Shoulder problems for Anwar Ali

Law 37 states that for a batsman to be given out obstructing the field, he must "obstruct or distract the fielding side by word or action". It wasn't clear if that is what Anwar Ali was intending against South Africa in November 2013, when he tried to sneak a bye off Dale Steyn. The ball ran through to the wicketkeeper Quinton de Kock, who quickly released it towards the non-striker's end, only to find Anwar's shoulder. Anwar had changed his line of running slightly. Had he seen the throw coming in in his peripheral vision? We'll never know, but the umpires deemed it to be out.

Anuj Vignesh is a sub-editor at ESPNcricinfo

Comments have now been closed for this article

  • Dummy4 on September 8, 2015, 20:59 GMT

    This is quite a poor law because of the ambiguity in the language. Who is (and how) to determine whether an obstruction is "wilful" for the purposes of Law 37?

    I think we can replace "wilful obstruction" with "virtual certainty" now that we have decent technology and can somewhat map out the ball's trajectory. So, regardless of the intent of the obstruction -- if it is virtually certain that the ball would hit the stumps had the batsman not obstructed the wickets, it should be out. [Exactly like in Stokes case] Just a suggestion.

  • Dummy4 on September 7, 2015, 4:34 GMT

    To avoid future confusion, I think the terms like 'deliberate' or 'intentional' should be taken out. I have seen a few of these dismissals, but apart from Inzamam's dismissal (and the Hutton one of which I have only read), in all other cases it does not appear the batsmen did so intentionally. Yet they were given out. In Stoke's case, in the hindsight he would have rather stood his ground. Since he moved swiftly away from the line of the ball and the third umpire saw it 'slow motion', he failed to take into account the reaction time that stokes had. It was not at all intentional.

  • Dummy4 on September 7, 2015, 3:08 GMT

    Kevin Peterson blocked Salman Butt's throw at keeper's end at Lord's test in 2010. Salman Butt and the team appealed to the umpire. Decision "Not Out" .... Even a person like me with so little knowledge of cricketing rules couldn't believe the decision.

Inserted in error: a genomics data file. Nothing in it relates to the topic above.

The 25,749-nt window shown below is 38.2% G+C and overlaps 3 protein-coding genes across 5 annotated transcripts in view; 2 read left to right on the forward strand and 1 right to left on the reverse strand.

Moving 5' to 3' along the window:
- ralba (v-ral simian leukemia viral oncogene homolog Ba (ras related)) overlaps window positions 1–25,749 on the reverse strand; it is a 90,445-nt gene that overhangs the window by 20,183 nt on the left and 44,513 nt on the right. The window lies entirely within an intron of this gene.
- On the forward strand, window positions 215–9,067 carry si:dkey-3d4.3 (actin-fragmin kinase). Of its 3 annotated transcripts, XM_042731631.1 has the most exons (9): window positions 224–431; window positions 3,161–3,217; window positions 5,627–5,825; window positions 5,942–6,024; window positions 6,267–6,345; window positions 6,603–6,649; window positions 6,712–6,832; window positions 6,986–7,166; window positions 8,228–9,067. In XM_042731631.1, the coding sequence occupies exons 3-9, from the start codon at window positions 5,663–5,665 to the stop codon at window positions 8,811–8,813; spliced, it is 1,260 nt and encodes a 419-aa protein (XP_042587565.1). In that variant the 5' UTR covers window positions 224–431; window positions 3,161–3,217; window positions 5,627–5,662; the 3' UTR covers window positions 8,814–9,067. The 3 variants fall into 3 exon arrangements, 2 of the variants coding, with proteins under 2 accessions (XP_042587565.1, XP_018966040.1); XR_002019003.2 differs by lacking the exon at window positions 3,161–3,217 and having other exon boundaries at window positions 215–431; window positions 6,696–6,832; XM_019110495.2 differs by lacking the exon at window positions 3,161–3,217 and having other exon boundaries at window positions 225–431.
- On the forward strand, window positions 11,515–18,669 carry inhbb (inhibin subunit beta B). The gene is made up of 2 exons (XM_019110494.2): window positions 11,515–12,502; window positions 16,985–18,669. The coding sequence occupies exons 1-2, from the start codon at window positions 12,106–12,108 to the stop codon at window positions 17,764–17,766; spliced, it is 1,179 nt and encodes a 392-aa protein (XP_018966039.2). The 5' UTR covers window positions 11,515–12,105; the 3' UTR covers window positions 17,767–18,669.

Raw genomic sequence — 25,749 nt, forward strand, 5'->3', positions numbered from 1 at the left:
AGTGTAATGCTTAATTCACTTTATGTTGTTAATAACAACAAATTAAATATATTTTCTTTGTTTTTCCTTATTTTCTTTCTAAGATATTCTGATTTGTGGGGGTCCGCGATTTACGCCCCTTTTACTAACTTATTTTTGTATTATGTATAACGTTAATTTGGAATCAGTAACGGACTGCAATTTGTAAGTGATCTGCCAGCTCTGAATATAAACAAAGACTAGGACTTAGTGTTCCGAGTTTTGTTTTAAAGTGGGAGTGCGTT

• Dummy4 on September 7, 2015, 2:59 GMT

    I spoke to Ramiz Raja who claims the batsmen getting out under this rare mode of dismissals are because of ignorance of laws.

  • sam on September 7, 2015, 2:12 GMT

    'If the batsman Stokes had stood his ground'.Ifs and buts are pots and pans my friend.If he had stayed his crease,not aimlessly wandered mid pitch,he need'nt have made the desperate 'move' to reach out and play 'goalee'!!

  • IFTIKHAR on September 6, 2015, 18:30 GMT

    i have seen the video of this did not look intentional by Stokes.I think he was trying to protect himself from being hit by the ball.Stokes is an aggressive chap by nature but i am sure he is not a cheat.But then! Aussies were within their right to appeal.Over to you umps!

  • carl on September 6, 2015, 18:00 GMT

    Yawn it would have missed Stokes by plenty, get some glasses!

  • Edwin on September 6, 2015, 17:58 GMT

    In Stoke's case he clearly moved his hand into the line of the ball, and it appeared to be going on to hit the stumps.....clear case of obstruction imo.

  • Dummy4 on September 6, 2015, 17:26 GMT

    If Stokes had stood his ground the ball would have thudded into his right shoulder, it was nowhere near the stumps. It was clearly an attempt to hit the batsman, typical Aussie 'show of aggression'. And not the first time they would have done it either (Remember Virat Kohli at MCG?). Stokes had every right to try and protect himself, not his fault he was agile enough to swivel away in almost no time which made it look his body was away from the ball. In my opinion, Mitchel Starc should have been pulled up for deliberately trying to injure the batsman!

  • Dummy4 on September 6, 2015, 16:51 GMT

    No protection for batsmen, they should make a rule if a fielder hits batsmen with ball should walk off the field then this rule is fair.